Saturday, November 16, 2002
Third-down woes worry Pittsburgh
Steelers' foes converting too much
The Associated Press
PITTSBURGH - One thing is certain about the Pittsburgh Steelers' defense: Fans are seeing a lot more of it than they did last season.
Only a year after having the NFL's best defense, the Steelers are closer to the bottom of the league - 18th - than the top in yardage allowed. They're 16th in points allowed, giving up at least 30 points for the fourth time in nine games - something they never did once last season.
The reason for the falloff couldn't be more obvious: Pittsburgh can't get off the field on third down. It was a problem that haunted the Steelers in their first two games and, two months later, it is still holding them back going into Sunday's road game against the Tennessee Titans (5-4).
As they squandered a 17-point, second-half lead in their 34-all tie last weekend with Atlanta, the Steelers (5-3-1) allowed the Falcons to convert on a third-and-22, a third-and-23 and third-and-24.
As Pittsburgh coach Bill Cowher said, some teams go an entire season without giving such a play, only to have his defense do it three times in a half.
This isn't a one-game phenomenon, either. Last year, the Steelers held opponents to a 34.2 percent success rate on third downs, many of them third-and-short situations. This season, it's up to 46.6 percent (62-of-133).
"We've sat and looked at every third down," Cowher said. "We've got it documented, and this was just not this game, it was something that has been there all season."
Pittsburgh got off the field on third down Sunday - but only on offense, when it twice went three-and-out during fourth-quarter possessions amid Atlanta's frantic comeback.
Cowher has been asked all week what he could do strategically to keep teams from being so effective on third down. One suggestion was to keep last year's NFL defensive rookie of the year, Kendrell Bell, on the field on third down.
By doing that, linebacker Clark Haggans would come off, and he is one of the team's most productive players with six sacks. Another was to not always be so predictable with their alignments on third down; the Steelers stayed in a dime defense - six defensive backs - throughout the Falcons' comeback.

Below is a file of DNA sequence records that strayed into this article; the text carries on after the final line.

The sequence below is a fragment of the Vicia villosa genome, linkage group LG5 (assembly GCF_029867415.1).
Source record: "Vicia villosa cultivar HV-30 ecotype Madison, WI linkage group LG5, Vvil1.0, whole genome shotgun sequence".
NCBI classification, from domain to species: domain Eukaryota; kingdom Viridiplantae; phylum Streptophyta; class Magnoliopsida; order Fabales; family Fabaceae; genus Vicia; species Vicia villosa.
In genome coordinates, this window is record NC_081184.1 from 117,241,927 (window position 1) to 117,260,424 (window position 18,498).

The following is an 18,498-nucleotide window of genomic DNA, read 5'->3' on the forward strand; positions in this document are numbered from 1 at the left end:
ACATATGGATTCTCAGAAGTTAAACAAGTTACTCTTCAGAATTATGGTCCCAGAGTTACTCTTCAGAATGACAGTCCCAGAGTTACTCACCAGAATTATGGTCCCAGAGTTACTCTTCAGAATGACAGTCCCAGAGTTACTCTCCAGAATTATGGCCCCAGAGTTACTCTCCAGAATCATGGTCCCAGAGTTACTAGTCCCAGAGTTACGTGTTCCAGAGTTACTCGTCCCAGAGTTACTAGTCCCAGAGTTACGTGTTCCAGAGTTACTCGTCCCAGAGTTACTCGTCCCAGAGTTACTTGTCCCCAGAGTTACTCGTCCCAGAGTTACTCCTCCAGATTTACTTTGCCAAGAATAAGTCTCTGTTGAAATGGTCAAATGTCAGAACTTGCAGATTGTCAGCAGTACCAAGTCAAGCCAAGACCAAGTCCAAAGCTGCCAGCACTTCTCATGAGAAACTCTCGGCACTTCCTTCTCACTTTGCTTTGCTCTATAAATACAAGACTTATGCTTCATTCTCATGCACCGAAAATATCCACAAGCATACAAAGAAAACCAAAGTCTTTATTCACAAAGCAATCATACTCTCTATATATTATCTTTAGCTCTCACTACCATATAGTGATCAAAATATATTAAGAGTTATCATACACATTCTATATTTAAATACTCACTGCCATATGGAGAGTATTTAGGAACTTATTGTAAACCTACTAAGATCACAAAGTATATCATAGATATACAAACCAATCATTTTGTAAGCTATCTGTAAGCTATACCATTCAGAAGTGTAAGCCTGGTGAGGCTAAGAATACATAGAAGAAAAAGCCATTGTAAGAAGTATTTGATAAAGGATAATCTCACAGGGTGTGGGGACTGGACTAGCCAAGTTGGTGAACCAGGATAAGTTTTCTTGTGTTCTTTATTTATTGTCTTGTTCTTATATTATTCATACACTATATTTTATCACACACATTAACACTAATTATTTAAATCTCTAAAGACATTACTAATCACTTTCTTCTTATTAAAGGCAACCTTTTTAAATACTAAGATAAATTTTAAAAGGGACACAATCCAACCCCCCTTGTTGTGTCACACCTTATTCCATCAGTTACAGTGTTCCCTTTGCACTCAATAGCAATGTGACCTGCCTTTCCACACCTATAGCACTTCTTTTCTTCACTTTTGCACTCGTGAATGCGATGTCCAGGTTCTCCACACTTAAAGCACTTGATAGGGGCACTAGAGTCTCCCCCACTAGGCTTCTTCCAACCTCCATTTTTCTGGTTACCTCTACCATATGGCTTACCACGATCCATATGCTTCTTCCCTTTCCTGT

Pittsburgh's defense even became a topic of discussion during New England Patriots coach Bill Belichick's news conference, as he observed the Steelers already show a number of looks on defense.
In fact, he said what Pittsburgh has long called a 3-4 defense is, in many cases, a 4-3.
"Most of the time, they aren't in a 3-4," he said. "They are in some type of overshifted or even front, which really plays like a 4-3. When you're on offense and you see where the players are, you have to block them like a 4-3. Because it's not a 3-4, it's a 4-3."
Belichick also said: "You can call Joey Porter a linebacker if you want to. He rushes half the time. So when he is rushing, you had better block him like a defensive end. The same thing with (Jason) Gildon. But again, you don't know which one it's going to be a lot of times until they come out and line up and show you where the front is."
Despite the Steelers' much-worse statistics than a year ago, Porter said he's not worried the defense is in for the kind of second-half letdown that kept them out of the playoffs in 1998, 1999 and 2000.
"We give up a couple of big plays, and everybody wants to panic," he said. "We've been in this situation before. We've got to be more patient on defense and make sure everybody is doing their job, not trying to do somebody else's job. If we get back to that, we'll be fine."
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